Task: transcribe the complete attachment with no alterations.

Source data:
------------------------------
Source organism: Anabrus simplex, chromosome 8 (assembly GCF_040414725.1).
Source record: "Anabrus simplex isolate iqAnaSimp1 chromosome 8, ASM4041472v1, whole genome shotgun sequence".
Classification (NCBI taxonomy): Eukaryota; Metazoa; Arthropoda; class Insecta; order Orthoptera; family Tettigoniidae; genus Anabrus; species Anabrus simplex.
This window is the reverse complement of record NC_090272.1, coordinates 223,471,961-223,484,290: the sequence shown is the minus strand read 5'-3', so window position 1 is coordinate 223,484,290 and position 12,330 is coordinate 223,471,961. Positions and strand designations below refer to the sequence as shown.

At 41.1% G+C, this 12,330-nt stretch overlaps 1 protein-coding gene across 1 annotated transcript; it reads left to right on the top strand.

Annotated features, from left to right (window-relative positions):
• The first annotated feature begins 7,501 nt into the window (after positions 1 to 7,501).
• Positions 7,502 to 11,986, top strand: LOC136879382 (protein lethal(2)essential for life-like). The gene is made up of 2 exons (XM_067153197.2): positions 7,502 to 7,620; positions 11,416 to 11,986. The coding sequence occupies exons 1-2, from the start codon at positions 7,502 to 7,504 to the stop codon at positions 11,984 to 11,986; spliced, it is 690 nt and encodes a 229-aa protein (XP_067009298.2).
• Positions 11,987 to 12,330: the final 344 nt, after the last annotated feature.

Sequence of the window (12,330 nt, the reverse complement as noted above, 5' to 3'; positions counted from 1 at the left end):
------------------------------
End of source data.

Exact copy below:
Source organism: Anabrus simplex, chromosome 8 (assembly GCF_040414725.1).
Source record: "Anabrus simplex isolate iqAnaSimp1 chromosome 8, ASM4041472v1, whole genome shotgun sequence".
Classification (NCBI taxonomy): Eukaryota; Metazoa; Arthropoda; class Insecta; order Orthoptera; family Tettigoniidae; genus Anabrus; species Anabrus simplex.
This window is the reverse complement of record NC_090272.1, coordinates 223,471,961-223,484,290: the sequence shown is the minus strand read 5'-3', so window position 1 is coordinate 223,484,290 and position 12,330 is coordinate 223,471,961. Positions and strand designations below refer to the sequence as shown.

At 41.1% G+C, this 12,330-nt stretch overlaps 1 protein-coding gene across 1 annotated transcript; it reads left to right on the top strand.

Annotated features, from left to right (window-relative positions):
• The first annotated feature begins 7,501 nt into the window (after positions 1 to 7,501).
• Positions 7,502 to 11,986, top strand: LOC136879382 (protein lethal(2)essential for life-like). The gene is made up of 2 exons (XM_067153197.2): positions 7,502 to 7,620; positions 11,416 to 11,986. The coding sequence occupies exons 1-2, from the start codon at positions 7,502 to 7,504 to the stop codon at positions 11,984 to 11,986; spliced, it is 690 nt and encodes a 229-aa protein (XP_067009298.2).
• Positions 11,987 to 12,330: the final 344 nt, after the last annotated feature.

Sequence of the window (12,330 nt, the reverse complement as noted above, 5' to 3'; positions counted from 1 at the left end):